What You Need To Know About Unite The Right Rally




Charlottesville rally
Charlottesville rally

Ahead of the Unite the Right rally, scheduled to take place Saturday in Charlottesville, Virginia, brawls erupted at the University of Virginia campus on Friday night as white nationalists marched through the campus chanting slogans like, "You will not replace us," reports said.

"#Charlottesville" soon emerged as one of the top trends on Twitter as social media users shared pictures of the protesters at the campus. Some Twitter users were reminded of Germany under the Nazis.

A Twitter user also shared a picture of the varsity students protesting against the white nationalists.

The Unite the Right rally, set to take place in the Emancipation Park and McIntire Park, will see the participation of Neo-Nazis, neo-Confederates, and alt-right activists. The rally has been organized against the city's decision to remove a statue of Confederate Gen. Robert E. Lee from the Emancipation Park. The crowd of the protesters and counter protesters was expected to swell up to 6,000 according to CNN.

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A similar rally by Ku Klux Klan that took place in July saw police officers using tear gas shells on protesters.

"Unite the Right was expected to draw a broad spectrum of far-right extremist groups - from immigration foes to anti-Semitic bigots, neo-Confederates, Proud Boys, Patriot and militia types, outlaw bikers, swastika-wearing neo-Nazis, white nationalists and Ku Klux Klan members - all of whom seem emboldened by the Trump presidency," according to the U.S. nonprofit Southern Poverty Law Center (SPLC).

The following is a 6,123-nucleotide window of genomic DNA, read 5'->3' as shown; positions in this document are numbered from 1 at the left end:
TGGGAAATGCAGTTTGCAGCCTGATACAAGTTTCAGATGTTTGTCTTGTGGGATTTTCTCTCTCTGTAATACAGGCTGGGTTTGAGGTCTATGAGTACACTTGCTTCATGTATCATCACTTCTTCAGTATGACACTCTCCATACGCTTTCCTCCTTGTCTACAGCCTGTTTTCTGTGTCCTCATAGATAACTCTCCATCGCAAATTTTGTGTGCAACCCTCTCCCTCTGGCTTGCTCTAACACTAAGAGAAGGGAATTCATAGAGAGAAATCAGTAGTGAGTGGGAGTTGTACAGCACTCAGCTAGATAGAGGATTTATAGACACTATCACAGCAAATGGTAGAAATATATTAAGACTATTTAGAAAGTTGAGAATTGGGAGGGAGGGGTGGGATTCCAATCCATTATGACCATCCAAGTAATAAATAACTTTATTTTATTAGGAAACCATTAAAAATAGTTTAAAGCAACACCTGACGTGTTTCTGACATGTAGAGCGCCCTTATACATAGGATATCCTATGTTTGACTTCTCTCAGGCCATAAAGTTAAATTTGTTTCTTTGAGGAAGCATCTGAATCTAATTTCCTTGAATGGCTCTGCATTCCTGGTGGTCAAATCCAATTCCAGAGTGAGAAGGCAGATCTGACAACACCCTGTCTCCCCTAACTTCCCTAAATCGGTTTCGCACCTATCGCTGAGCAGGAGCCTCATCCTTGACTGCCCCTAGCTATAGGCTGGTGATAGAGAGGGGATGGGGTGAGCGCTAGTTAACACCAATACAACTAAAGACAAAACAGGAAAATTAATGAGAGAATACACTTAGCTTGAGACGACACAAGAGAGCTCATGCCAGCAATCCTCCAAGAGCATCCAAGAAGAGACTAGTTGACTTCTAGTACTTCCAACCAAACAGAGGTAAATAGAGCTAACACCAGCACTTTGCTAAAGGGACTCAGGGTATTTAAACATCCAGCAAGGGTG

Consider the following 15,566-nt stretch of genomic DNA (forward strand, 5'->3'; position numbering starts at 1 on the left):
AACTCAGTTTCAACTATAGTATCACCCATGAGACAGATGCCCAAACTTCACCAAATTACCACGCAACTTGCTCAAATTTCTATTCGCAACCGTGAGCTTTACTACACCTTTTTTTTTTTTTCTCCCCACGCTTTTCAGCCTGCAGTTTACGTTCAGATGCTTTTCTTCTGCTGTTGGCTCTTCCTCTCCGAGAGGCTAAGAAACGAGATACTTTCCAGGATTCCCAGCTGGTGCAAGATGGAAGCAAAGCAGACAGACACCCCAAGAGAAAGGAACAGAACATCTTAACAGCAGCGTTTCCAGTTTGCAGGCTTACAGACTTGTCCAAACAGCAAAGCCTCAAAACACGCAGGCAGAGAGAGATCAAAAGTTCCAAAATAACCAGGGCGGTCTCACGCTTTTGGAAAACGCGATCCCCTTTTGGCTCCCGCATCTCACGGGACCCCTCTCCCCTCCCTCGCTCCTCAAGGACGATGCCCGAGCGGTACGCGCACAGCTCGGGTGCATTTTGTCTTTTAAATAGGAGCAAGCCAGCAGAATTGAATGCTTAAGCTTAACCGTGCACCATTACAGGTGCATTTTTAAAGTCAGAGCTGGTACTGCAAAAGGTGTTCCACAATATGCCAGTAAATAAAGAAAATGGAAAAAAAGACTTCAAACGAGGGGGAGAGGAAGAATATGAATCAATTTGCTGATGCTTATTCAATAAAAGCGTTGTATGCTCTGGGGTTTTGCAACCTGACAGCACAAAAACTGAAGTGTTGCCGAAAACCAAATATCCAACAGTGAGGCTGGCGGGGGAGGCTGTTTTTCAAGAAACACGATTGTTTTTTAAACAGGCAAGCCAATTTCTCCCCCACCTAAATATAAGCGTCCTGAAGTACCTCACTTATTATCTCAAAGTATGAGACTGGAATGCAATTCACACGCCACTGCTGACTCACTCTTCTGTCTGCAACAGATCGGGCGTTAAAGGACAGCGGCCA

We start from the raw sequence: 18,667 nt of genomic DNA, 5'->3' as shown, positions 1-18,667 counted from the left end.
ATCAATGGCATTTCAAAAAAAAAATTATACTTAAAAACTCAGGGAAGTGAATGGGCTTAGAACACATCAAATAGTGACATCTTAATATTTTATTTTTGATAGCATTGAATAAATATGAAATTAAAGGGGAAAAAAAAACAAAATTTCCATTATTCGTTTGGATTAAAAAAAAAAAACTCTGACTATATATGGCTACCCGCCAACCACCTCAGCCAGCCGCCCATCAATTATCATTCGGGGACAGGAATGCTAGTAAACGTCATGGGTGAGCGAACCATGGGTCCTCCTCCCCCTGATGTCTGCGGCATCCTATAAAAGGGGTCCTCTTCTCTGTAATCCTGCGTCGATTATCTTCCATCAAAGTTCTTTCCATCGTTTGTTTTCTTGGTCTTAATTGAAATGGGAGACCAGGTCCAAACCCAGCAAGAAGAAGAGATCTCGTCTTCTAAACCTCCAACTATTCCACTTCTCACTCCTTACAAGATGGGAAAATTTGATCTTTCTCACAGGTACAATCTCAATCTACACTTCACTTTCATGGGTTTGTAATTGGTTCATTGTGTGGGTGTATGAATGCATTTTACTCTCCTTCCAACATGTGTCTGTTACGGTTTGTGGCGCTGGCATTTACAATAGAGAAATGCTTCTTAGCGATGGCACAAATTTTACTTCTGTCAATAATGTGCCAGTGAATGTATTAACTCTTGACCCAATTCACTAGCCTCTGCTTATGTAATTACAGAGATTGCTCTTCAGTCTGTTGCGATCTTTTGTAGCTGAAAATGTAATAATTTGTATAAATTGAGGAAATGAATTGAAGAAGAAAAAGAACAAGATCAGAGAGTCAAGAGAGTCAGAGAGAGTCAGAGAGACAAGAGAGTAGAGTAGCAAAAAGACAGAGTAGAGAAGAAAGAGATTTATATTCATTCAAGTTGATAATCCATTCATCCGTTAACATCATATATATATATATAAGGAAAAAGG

The Saturday rally could become "the largest hate-gathering of its kind in decades in the United States," the rights group said.

The City Of Charlottesville earlier approved a permit for the rally at McIntire Park, but there is a possibility that a large crowd of people could gather in the downtown, according to a local news website.

Police were preparing for the possibility of protestors gathering at the McIntire and Emancipation Parks.

Jason Kessler, an alt-right blogger, and organizer of the Unite the Right rally, according to his Twitter bio, originally planned to hold the rally at Emancipation Park but the city announced earlier this week that it should be held at a larger venue because of safety reasons. However, the alt-right blogger objected to the decision in a federal court saying it was a violation of free speech. The federal judge then lifted the emergency injunction Friday.

Anticipating violence in the rally, the city warned the locals about avoiding the area as much as possible.

Referring to the rally, Sen. Mark Warner (D-Virginia) tweeted: "To the white nationalists descending on Charlottesville: go back to where you came from. Hate has no place in Va." The microblogging site remained abuzz with posts about the rally.

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